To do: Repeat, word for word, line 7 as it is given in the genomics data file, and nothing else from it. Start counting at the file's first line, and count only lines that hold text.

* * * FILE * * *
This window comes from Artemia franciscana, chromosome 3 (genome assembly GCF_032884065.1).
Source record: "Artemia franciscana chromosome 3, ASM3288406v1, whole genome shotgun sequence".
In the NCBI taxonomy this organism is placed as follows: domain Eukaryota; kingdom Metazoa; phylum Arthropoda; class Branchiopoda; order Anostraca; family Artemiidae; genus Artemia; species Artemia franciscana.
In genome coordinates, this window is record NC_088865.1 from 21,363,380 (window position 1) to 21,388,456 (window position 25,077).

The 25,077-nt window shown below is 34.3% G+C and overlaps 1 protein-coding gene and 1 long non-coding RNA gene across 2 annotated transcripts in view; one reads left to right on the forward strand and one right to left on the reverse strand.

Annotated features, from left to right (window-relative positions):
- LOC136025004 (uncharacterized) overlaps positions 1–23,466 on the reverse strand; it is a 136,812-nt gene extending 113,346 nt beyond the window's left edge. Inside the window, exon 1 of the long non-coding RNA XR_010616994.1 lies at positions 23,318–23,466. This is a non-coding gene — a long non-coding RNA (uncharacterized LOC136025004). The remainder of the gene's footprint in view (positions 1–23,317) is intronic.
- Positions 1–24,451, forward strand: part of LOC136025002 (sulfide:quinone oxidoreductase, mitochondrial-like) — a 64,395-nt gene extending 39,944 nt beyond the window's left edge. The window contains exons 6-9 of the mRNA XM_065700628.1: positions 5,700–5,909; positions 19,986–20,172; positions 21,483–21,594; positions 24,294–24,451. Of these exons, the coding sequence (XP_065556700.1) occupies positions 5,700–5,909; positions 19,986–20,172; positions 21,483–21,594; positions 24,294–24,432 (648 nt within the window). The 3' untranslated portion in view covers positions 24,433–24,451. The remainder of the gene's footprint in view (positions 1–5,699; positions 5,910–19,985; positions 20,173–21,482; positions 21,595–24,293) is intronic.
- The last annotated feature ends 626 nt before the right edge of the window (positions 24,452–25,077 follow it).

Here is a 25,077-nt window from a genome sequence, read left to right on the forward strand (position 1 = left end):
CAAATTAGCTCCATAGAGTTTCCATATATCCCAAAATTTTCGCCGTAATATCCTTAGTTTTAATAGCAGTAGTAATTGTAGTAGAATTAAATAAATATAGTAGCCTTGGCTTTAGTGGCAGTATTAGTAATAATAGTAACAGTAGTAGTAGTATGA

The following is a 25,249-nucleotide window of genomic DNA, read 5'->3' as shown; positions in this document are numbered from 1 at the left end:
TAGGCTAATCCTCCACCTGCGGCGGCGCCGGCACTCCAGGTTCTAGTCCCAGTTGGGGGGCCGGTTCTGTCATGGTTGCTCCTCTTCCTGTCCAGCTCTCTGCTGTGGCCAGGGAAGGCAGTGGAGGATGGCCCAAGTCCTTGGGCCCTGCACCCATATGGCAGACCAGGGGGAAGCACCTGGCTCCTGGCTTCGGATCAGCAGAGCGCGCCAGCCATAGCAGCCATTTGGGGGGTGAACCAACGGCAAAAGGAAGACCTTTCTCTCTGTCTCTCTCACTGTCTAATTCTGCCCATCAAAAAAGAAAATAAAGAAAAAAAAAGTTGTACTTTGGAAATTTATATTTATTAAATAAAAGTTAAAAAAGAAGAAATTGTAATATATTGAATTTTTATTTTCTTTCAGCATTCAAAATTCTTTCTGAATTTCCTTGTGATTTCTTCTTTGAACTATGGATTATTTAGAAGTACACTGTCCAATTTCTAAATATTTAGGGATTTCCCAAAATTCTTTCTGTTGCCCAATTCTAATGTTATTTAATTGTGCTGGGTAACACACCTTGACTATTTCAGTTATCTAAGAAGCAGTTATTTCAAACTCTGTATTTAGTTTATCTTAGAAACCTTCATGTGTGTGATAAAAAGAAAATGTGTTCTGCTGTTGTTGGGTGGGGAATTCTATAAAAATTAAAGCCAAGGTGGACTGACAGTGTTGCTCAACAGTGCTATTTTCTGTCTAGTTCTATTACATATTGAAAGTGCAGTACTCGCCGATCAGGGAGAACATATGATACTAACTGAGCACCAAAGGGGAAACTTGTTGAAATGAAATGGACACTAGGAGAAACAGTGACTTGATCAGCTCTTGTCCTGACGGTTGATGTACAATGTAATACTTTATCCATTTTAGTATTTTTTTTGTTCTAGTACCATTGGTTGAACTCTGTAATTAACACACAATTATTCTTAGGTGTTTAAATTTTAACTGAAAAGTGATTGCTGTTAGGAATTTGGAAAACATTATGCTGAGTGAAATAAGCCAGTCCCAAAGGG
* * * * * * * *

- LOC136025004 (uncharacterized) overlaps positions 1–23,466 on the reverse strand; it is a 136,812-nt gene extending 113,346 nt beyond the window's left edge. Inside the window, exon 1 of the long non-coding RNA XR_010616994.1 lies at positions 23,318–23,466. This is a non-coding gene — a long non-coding RNA (uncharacterized LOC136025004). The remainder of the gene's footprint in view (positions 1–23,317) is intronic.